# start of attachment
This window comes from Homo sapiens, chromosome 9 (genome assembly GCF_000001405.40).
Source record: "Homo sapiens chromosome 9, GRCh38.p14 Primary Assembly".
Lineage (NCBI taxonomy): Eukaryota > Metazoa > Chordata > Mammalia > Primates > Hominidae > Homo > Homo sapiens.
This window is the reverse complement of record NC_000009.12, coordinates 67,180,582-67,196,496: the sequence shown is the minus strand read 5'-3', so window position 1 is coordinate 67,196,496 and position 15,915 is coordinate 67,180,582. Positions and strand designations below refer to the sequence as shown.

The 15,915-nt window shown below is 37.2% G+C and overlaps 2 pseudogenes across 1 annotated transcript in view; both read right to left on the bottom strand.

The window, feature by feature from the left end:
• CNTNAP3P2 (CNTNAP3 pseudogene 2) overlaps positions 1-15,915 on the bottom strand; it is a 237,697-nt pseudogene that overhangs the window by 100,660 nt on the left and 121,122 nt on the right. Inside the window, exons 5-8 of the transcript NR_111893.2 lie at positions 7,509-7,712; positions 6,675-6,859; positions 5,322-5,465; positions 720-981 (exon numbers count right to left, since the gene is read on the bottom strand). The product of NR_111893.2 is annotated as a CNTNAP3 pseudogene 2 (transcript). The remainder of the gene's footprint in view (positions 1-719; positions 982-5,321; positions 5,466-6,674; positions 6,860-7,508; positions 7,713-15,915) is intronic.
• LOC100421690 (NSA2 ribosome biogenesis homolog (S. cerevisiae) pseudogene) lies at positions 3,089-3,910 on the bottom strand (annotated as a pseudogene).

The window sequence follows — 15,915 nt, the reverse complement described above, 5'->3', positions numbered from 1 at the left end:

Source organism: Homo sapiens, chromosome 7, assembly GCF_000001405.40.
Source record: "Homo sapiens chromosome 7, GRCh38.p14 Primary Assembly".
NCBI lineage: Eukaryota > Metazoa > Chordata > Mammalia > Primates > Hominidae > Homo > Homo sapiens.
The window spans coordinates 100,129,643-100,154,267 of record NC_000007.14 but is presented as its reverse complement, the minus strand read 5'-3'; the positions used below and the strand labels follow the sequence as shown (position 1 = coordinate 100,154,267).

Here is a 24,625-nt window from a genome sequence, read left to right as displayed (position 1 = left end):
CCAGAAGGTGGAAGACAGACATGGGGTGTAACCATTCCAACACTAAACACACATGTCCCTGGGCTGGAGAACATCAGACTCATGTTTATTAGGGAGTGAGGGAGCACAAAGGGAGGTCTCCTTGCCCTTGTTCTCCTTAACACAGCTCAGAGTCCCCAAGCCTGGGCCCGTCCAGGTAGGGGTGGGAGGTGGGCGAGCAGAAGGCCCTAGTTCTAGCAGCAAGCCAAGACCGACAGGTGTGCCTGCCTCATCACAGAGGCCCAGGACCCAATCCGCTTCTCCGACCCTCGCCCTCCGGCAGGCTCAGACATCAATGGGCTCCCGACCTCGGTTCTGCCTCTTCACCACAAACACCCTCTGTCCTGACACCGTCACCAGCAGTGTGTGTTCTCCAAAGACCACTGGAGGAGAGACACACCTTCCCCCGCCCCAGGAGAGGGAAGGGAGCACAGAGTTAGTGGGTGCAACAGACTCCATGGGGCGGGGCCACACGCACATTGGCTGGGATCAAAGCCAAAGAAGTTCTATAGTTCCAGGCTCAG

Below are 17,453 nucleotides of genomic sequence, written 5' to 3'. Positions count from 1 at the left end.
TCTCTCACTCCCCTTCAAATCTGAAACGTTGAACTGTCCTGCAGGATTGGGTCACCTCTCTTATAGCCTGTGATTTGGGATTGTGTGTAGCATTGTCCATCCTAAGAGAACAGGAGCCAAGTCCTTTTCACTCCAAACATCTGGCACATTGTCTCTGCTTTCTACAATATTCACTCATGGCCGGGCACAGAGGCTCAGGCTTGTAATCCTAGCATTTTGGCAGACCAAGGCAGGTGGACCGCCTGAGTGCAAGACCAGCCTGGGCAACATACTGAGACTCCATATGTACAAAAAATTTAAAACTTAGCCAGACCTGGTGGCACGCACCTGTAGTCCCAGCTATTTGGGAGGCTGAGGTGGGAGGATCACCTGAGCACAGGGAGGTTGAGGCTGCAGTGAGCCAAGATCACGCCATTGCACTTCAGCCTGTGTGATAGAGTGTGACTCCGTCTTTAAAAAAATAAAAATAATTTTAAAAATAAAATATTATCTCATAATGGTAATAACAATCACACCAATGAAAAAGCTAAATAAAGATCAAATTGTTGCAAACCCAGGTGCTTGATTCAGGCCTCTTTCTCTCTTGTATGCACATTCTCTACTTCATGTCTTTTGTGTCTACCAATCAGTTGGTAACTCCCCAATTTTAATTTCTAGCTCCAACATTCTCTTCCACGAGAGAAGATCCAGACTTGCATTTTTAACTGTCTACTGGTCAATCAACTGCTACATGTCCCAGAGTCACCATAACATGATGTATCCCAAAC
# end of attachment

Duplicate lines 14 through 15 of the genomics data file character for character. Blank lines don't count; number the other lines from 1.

Here is a 24,625-nt window from a genome sequence, read left to right as displayed (position 1 = left end):
CCAGAAGGTGGAAGACAGACATGGGGTGTAACCATTCCAACACTAAACACACATGTCCCTGGGCTGGAGAACATCAGACTCATGTTTATTAGGGAGTGAGGGAGCACAAAGGGAGGTCTCCTTGCCCTTGTTCTCCTTAACACAGCTCAGAGTCCCCAAGCCTGGGCCCGTCCAGGTAGGGGTGGGAGGTGGGCGAGCAGAAGGCCCTAGTTCTAGCAGCAAGCCAAGACCGACAGGTGTGCCTGCCTCATCACAGAGGCCCAGGACCCAATCCGCTTCTCCGACCCTCGCCCTCCGGCAGGCTCAGACATCAATGGGCTCCCGACCTCGGTTCTGCCTCTTCACCACAAACACCCTCTGTCCTGACACCGTCACCAGCAGTGTGTGTTCTCCAAAGACCACTGGAGGAGAGACACACCTTCCCCCGCCCCAGGAGAGGGAAGGGAGCACAGAGTTAGTGGGTGCAACAGACTCCATGGGGCGGGGCCACACGCACATTGGCTGGGATCAAAGCCAAAGAAGTTCTATAGTTCCAGGCTCAG